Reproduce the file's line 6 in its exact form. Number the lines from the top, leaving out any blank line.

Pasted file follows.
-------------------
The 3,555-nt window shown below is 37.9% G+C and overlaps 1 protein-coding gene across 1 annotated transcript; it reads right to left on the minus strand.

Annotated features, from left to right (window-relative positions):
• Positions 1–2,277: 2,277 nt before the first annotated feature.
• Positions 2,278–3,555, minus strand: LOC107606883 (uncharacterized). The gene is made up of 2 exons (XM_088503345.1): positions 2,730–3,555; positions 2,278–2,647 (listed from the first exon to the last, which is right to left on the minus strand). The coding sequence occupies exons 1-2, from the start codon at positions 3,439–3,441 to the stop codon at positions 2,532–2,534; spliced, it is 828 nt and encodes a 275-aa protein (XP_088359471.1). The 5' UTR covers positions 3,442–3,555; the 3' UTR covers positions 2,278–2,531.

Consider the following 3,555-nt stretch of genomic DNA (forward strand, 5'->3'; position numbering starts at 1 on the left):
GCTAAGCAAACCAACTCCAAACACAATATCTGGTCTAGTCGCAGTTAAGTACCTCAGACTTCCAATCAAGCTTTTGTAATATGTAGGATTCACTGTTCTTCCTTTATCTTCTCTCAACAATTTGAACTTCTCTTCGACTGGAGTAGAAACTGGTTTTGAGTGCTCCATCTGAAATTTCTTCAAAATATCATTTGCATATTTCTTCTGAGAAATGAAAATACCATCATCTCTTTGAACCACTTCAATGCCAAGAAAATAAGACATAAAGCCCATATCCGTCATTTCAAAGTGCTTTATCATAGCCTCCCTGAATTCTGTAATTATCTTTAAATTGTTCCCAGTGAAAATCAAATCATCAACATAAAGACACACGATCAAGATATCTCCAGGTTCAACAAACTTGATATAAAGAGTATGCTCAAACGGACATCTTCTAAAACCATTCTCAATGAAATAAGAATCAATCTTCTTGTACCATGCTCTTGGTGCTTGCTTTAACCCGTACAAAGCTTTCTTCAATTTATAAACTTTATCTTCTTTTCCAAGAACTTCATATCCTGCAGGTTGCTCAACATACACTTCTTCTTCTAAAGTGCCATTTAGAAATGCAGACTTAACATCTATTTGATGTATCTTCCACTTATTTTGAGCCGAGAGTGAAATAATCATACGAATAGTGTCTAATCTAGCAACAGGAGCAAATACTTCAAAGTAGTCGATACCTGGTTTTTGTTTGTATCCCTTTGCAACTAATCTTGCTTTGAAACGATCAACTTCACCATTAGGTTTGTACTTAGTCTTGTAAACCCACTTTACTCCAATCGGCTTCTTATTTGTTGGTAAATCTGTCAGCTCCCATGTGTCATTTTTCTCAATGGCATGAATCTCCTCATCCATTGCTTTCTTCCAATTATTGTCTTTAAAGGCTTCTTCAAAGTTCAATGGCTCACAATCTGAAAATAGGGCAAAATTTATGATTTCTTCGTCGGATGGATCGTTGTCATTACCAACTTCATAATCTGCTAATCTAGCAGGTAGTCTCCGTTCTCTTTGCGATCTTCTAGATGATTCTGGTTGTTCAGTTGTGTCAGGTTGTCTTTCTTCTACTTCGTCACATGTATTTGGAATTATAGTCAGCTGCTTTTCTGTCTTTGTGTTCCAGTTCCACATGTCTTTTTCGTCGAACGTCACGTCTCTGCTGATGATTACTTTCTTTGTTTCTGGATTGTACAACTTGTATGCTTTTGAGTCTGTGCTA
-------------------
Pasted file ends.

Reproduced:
GCTAAGCAAACCAACTCCAAACACAATATCTGGTCTAGTCGCAGTTAAGTACCTCAGACTTCCAATCAAGCTTTTGTAATATGTAGGATTCACTGTTCTTCCTTTATCTTCTCTCAACAATTTGAACTTCTCTTCGACTGGAGTAGAAACTGGTTTTGAGTGCTCCATCTGAAATTTCTTCAAAATATCATTTGCATATTTCTTCTGAGAAATGAAAATACCATCATCTCTTTGAACCACTTCAATGCCAAGAAAATAAGACATAAAGCCCATATCCGTCATTTCAAAGTGCTTTATCATAGCCTCCCTGAATTCTGTAATTATCTTTAAATTGTTCCCAGTGAAAATCAAATCATCAACATAAAGACACACGATCAAGATATCTCCAGGTTCAACAAACTTGATATAAAGAGTATGCTCAAACGGACATCTTCTAAAACCATTCTCAATGAAATAAGAATCAATCTTCTTGTACCATGCTCTTGGTGCTTGCTTTAACCCGTACAAAGCTTTCTTCAATTTATAAACTTTATCTTCTTTTCCAAGAACTTCATATCCTGCAGGTTGCTCAACATACACTTCTTCTTCTAAAGTGCCATTTAGAAATGCAGACTTAACATCTATTTGATGTATCTTCCACTTATTTTGAGCCGAGAGTGAAATAATCATACGAATAGTGTCTAATCTAGCAACAGGAGCAAATACTTCAAAGTAGTCGATACCTGGTTTTTGTTTGTATCCCTTTGCAACTAATCTTGCTTTGAAACGATCAACTTCACCATTAGGTTTGTACTTAGTCTTGTAAACCCACTTTACTCCAATCGGCTTCTTATTTGTTGGTAAATCTGTCAGCTCCCATGTGTCATTTTTCTCAATGGCATGAATCTCCTCATCCATTGCTTTCTTCCAATTATTGTCTTTAAAGGCTTCTTCAAAGTTCAATGGCTCACAATCTGAAAATAGGGCAAAATTTATGATTTCTTCGTCGGATGGATCGTTGTCATTACCAACTTCATAATCTGCTAATCTAGCAGGTAGTCTCCGTTCTCTTTGCGATCTTCTAGATGATTCTGGTTGTTCAGTTGTGTCAGGTTGTCTTTCTTCTACTTCGTCACATGTATTTGGAATTATAGTCAGCTGCTTTTCTGTCTTTGTGTTCCAGTTCCACATGTCTTTTTCGTCGAACGTCACGTCTCTGCTGATGATTACTTTCTTTGTTTCTGGATTGTACAACTTGTATGCTTTTGAGTCTGTGCTA